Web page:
Friday, July 11, 2008

Long day

See, you don't realize quite what a long day it's been until you notice that it's 7pm and you've been up for more than twelve hours and you still want to go see WALL-E tonight... (yes, run-on sentence.)

So here's my question of the day: Why is organic food so much more expensive than regular food?

This comes about because one of my great pleasures in life is currently sorbet. And I have been searching for newer and more interesting flavors of sorbet, lately, because there's only so much lemon italian ices that you can eat before you get totally sick of them. And one of the best places to find dairy-free sorbets (which by definition SHOULD be dairy-free, but I digress; sherbet can have dairy in it) is the organic food section.

And so far, I've had some good luck, including this wonderful goat ice cream that I can eat because goat ice cream? IT DOESN'T HAVE AS MUCH LACTOSE AS COW ICE CREAM. Or rather ice cream made from cow's milk. It is one of the best inventions in the world, largely because it is ice cream I can digest that tastes like regular ice cream.

But, back to sorbet. I found this nice organic sorbet. It was made by a local company in NJ. It was orange flavored; I rejoiced, as I've been trying to find the blood orange sorbet I tried in TN for about a week now, and this was the closest I had come. And look, the company made a few other flavors too. I threw several yummy looking ones in the cart.

And then I realized it cost $7.99 for ONE PINT OF ORANGE SORBET. How the hell can you justify charging that much for sorbet? Can somebody please explain this to me? Did the oranges get bathed in purified water before being juiced? Were they blessed by the organic fairy of goodness? Was it imported from the moon?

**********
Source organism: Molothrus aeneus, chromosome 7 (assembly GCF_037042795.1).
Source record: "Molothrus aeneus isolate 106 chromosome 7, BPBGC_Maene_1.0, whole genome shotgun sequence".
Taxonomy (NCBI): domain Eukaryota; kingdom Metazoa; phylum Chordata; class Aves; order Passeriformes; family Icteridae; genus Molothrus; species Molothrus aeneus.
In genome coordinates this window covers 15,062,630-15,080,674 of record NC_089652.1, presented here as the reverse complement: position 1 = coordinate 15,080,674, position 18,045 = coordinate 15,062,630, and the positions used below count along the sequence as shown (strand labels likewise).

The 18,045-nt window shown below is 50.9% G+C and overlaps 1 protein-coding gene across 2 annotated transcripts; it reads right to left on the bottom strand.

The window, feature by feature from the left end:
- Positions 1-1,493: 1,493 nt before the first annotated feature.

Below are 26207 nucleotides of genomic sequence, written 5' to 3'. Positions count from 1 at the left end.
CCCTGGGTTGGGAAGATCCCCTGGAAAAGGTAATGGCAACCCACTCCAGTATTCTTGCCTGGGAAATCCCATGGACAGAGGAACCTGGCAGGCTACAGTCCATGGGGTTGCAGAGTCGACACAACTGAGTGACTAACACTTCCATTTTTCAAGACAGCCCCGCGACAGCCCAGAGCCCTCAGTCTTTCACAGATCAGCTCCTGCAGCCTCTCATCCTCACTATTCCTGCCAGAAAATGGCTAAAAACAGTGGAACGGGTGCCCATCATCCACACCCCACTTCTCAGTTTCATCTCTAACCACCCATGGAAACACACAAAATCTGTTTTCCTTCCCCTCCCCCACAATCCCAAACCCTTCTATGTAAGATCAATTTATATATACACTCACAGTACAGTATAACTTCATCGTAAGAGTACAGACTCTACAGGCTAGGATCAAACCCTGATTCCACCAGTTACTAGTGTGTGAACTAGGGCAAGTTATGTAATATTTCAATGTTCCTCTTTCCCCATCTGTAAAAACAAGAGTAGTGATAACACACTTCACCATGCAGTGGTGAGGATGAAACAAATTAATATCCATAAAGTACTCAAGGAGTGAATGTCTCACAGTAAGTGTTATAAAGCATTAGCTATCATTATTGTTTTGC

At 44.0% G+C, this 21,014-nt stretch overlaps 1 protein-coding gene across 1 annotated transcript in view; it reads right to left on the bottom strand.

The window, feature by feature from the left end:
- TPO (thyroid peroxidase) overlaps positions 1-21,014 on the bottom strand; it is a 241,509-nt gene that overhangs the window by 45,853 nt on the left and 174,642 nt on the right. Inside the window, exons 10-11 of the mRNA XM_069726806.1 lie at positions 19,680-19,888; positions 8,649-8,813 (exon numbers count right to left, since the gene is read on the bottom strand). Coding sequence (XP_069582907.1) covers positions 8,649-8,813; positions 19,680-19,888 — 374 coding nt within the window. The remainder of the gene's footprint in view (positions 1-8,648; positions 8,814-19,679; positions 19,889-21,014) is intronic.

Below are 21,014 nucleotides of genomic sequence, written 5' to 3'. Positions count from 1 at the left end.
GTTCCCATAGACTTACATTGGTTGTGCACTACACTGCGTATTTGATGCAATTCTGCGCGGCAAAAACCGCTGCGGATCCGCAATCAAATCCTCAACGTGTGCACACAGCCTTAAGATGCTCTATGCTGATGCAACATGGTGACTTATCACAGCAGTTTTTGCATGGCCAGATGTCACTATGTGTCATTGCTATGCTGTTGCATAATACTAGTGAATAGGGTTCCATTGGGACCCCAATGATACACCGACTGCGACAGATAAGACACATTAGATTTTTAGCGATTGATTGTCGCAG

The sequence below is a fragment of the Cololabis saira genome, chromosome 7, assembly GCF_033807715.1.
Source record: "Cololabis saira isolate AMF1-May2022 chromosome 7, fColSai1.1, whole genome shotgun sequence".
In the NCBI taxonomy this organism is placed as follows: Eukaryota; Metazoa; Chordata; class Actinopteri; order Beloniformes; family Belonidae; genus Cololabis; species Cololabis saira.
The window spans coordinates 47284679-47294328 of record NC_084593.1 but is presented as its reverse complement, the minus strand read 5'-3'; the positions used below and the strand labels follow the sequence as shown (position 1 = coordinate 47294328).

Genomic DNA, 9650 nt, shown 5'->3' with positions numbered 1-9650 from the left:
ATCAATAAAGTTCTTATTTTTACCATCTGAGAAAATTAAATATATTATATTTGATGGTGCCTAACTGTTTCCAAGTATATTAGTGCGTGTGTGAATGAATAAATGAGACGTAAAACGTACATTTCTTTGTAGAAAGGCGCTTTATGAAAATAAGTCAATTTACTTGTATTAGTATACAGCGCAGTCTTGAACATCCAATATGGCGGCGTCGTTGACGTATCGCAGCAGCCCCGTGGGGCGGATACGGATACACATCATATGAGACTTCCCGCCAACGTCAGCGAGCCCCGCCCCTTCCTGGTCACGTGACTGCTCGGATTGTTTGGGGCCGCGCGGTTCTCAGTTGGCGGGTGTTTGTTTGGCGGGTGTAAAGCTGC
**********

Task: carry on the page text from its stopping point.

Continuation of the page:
Seriously, end of rant. But real question: Why is organic food so much more expensive than regular food?

12 comments:

Libby Loo said...

Ugh. I hear you! I have a family of four, and I'm also a full-time student so we're living on one income. Needless to say, I can't spend $4 on an apple, let alone enough apples to keep us happy for a week! We used to have a milk service that sold and delivered organic all natural milk but when the prices spiked to almost $6/gallon we had to take our chances with the regular stuff. We just can't do it right now.

I don't know if they have these on the east coast, but here in the west we have a chain called King Soopers (Krogers/City Market) which has come out with their own brand of organics. So far it's really good and I hope they beef up the line because the prices are comparable to regular non-organic lines! I think Wal-Mart is working on something similar, and Safeway as well.